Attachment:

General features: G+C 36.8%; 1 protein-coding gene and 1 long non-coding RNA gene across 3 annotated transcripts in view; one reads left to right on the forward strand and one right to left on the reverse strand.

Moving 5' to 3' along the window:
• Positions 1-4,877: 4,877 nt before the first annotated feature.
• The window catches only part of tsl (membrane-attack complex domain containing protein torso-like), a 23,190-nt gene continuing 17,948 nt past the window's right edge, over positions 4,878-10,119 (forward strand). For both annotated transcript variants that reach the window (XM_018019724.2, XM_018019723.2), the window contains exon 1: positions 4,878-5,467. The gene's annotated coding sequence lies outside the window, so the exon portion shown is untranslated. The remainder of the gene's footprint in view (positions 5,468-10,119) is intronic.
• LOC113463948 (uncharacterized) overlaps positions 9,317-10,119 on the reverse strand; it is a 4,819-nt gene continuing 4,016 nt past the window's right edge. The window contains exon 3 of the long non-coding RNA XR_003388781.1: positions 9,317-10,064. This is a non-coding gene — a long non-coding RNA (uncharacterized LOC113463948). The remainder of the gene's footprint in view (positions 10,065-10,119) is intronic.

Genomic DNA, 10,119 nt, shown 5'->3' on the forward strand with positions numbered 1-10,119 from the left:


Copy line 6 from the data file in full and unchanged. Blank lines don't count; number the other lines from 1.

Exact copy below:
Genomic DNA, 10,119 nt, shown 5'->3' on the forward strand with positions numbered 1-10,119 from the left: